There is much debate over the Sunshine Act, the objective of which is to reduce medical conflicts of interest, but much controversy surrounds whether or not the legislation has any merits.
There is much debate over the Sunshine Act. The legislation, tucked within the Obama administration’s Affordable Care Act, requires drug and medical device manufacturers to annually report payments and other transfers of value to physicians and teaching hospitals. The objective, clearly, is to reduce medical conflicts of interest, with ‘payment data’ posted on public websites.
Contrasting views exist even within the medical profession as to whether this legislation has merits, or if it will prove to be more counter-productive. And perhaps most importantly, will it have a positive or negative impact on the way physicians practice medicine?
Attorney Amy Galloway, a director with Tripp Scott’s health care practice, has heard both sides of the story.
Galloway says there is considerable fear that the Sunshine Act will chill relations between drug manufacturers and physicians, and thereby decrease or limit educational opportunities. For example, doctors have noticed of late a reduction in the number of invitations to functions where a drug representative would discuss the risks and benefits of a name brand versus a generic drug. Physicians, she says, view those professional gathers as extremely valuable.
“Doctors don’t care that the drug companies list them or report them as receiving an honorarium or participating in dinners, because in their minds, those were good things,” Galloway explains. “And they were good things not just because maybe they got a free dinner, but because they perceived them as real opportunities to learn about various drugs or interactions, and also be at an event with their colleagues where they could discuss it among themselves.”
Galloway points out that if cardiologists are writing prescriptions for Coumadin, they’re doing so not because they have a relationship with the drug representative or because the drug is or is about to go generic. Rather, physicians are writing the same script and it’s the managed care insurer who’s telling the patient what they can and can’t have in the form of the drug.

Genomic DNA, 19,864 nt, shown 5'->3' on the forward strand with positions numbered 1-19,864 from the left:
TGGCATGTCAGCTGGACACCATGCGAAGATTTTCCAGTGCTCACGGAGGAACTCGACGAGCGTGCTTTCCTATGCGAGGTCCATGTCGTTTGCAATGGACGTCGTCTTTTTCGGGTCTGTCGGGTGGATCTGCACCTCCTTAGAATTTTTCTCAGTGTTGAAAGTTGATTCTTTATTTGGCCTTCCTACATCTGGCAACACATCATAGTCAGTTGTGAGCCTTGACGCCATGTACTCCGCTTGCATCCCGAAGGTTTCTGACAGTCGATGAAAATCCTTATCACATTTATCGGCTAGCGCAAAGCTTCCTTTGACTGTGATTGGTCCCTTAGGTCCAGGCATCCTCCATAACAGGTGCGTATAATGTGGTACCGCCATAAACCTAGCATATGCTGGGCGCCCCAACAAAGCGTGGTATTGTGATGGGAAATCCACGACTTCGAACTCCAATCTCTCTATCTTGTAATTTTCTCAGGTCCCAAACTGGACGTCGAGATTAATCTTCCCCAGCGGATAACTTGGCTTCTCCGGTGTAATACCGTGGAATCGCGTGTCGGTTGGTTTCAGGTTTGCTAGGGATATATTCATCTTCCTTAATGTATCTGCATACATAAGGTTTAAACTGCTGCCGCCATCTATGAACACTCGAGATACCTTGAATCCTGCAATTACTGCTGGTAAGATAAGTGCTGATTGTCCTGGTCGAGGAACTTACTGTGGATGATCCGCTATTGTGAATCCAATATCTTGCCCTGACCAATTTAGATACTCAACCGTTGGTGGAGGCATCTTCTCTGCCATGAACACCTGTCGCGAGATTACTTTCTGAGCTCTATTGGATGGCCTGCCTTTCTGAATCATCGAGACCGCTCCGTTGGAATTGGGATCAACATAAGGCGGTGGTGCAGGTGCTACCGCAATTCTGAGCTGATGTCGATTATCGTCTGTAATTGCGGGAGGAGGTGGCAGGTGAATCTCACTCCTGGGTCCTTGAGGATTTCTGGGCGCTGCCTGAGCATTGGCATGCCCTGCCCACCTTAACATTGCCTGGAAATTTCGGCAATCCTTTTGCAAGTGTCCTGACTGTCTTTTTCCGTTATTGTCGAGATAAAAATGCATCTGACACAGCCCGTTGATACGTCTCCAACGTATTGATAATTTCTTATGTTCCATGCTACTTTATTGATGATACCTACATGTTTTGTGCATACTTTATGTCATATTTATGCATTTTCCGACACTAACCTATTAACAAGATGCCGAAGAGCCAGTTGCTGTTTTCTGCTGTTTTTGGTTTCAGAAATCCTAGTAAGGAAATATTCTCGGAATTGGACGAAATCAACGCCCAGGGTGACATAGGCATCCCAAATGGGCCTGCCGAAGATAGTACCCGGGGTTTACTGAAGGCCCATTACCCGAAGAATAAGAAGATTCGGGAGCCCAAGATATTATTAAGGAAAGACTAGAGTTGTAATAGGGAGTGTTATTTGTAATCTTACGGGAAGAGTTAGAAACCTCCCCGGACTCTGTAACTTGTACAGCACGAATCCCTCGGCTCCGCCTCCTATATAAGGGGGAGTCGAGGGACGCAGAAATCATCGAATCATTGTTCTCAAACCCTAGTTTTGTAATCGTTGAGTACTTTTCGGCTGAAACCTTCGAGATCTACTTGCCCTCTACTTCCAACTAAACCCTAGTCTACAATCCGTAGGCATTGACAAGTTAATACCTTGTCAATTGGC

“It has nothing to do with the fact that the doctor got a pen from the drug rep,” she says.
Missing the point
Galloway believes that the Sunshine Act misses the mark; that it interferes with a relationship that is not necessarily part of the problem. And in some respects, implies that physicians are not currently making prescribing decisions in the best interests of their patients.
“The act itself implies that the drug companies have this sway over the physician if the physician participates in their educational programs,” says Galloway, who has seen the agendas of medical staff meetings where representatives from pharmaceutical companies are present. “There might be a discussion about a medical management issue and then a much shorter presentation and question and answer about a specific product.
“And so now you have neither,” she continues. “Because if the response of the drug companies is going to be, ‘We’re just not going to commit this kind of outreach, because in reporting it, it’s either burdensome or expensive, or we feel like it’s basically punishing us or making us appear like we’re reporting something wrong,’ then you’ve lost on more than one account.”
What’s the goal?
Galloway believes that some of the goals of the Affordable Care Act are to try to improve physician-to-physician communication, and to try to make medical records more available to both the patient and to other providers who are part of the patient’s healthcare team. But a reporting requirement is not necessary to have a physician ask a patient during an annual check-up which medications they’re taking, so as to avoid a potential overlap.
“That’s just good patient care,” she says. “That’s not going to be driven or facilitated by this act, in my opinion.”
f course, Galloway does acknowledge that if 70% of a thriving cardiology practice’s patient population is suddenly under some new type of regimen for potential stroke or heart attack prevention and is prescribing a different drug, then maybe there is an isolated problem.
“Because the physician isn’t using his or her independent judgment to evaluate [the merits of the new medication],” she says.
But on the other hand, says Galloway, if there’s a new drug that might lessen a particular side effect and enable the patient to achieve better results, why wouldn’t the physician prescribe it?
“Isn’t that the whole point of why they spend millions of dollars developing new drug therapies?” Galloway asks.
In the end, Galloway believes the Sunshine Act was “one of those acts that got passed because it sounded good,” but perhaps wasn’t completely thought through. Rather, she says, there are other issues that could have been better or more comprehensively addressed.
“Don’t we have better things to do?” she asks, rhetorically. “That would be my point.”